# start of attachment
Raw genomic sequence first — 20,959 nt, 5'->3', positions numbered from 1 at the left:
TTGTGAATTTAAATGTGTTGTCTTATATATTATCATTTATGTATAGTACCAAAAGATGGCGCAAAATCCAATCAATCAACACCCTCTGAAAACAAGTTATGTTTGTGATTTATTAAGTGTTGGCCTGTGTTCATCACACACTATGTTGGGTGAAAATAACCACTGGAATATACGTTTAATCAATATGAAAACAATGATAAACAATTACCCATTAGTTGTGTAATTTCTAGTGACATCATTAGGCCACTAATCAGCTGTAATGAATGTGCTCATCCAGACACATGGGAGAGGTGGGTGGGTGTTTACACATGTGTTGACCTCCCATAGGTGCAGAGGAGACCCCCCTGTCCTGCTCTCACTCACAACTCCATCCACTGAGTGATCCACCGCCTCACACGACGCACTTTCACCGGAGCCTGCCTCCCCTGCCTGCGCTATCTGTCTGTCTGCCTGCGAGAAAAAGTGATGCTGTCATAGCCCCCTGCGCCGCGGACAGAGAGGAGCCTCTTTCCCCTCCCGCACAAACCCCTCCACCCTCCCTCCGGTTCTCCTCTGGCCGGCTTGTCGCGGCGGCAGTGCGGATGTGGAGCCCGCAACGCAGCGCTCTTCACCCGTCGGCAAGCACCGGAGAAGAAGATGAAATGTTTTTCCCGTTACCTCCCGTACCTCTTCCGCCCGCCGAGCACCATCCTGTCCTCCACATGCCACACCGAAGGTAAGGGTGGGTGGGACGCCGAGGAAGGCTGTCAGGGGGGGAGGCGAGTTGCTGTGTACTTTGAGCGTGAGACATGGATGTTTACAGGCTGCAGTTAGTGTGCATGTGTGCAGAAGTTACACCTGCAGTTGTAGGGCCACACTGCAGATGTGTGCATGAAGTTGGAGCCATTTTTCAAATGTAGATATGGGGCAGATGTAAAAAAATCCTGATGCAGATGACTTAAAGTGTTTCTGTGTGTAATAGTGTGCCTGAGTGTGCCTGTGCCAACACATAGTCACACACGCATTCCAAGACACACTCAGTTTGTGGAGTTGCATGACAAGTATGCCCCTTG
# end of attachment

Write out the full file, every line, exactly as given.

Raw genomic sequence first — 20,959 nt, 5'->3', positions numbered from 1 at the left:
TTGTGAATTTAAATGTGTTGTCTTATATATTATCATTTATGTATAGTACCAAAAGATGGCGCAAAATCCAATCAATCAACACCCTCTGAAAACAAGTTATGTTTGTGATTTATTAAGTGTTGGCCTGTGTTCATCACACACTATGTTGGGTGAAAATAACCACTGGAATATACGTTTAATCAATATGAAAACAATGATAAACAATTACCCATTAGTTGTGTAATTTCTAGTGACATCATTAGGCCACTAATCAGCTGTAATGAATGTGCTCATCCAGACACATGGGAGAGGTGGGTGGGTGTTTACACATGTGTTGACCTCCCATAGGTGCAGAGGAGACCCCCCTGTCCTGCTCTCACTCACAACTCCATCCACTGAGTGATCCACCGCCTCACACGACGCACTTTCACCGGAGCCTGCCTCCCCTGCCTGCGCTATCTGTCTGTCTGCCTGCGAGAAAAAGTGATGCTGTCATAGCCCCCTGCGCCGCGGACAGAGAGGAGCCTCTTTCCCCTCCCGCACAAACCCCTCCACCCTCCCTCCGGTTCTCCTCTGGCCGGCTTGTCGCGGCGGCAGTGCGGATGTGGAGCCCGCAACGCAGCGCTCTTCACCCGTCGGCAAGCACCGGAGAAGAAGATGAAATGTTTTTCCCGTTACCTCCCGTACCTCTTCCGCCCGCCGAGCACCATCCTGTCCTCCACATGCCACACCGAAGGTAAGGGTGGGTGGGACGCCGAGGAAGGCTGTCAGGGGGGGAGGCGAGTTGCTGTGTACTTTGAGCGTGAGACATGGATGTTTACAGGCTGCAGTTAGTGTGCATGTGTGCAGAAGTTACACCTGCAGTTGTAGGGCCACACTGCAGATGTGTGCATGAAGTTGGAGCCATTTTTCAAATGTAGATATGGGGCAGATGTAAAAAAATCCTGATGCAGATGACTTAAAGTGTTTCTGTGTGTAATAGTGTGCCTGAGTGTGCCTGTGCCAACACATAGTCACACACGCATTCCAAGACACACTCAGTTTGTGGAGTTGCATGACAAGTATGCCCCTTG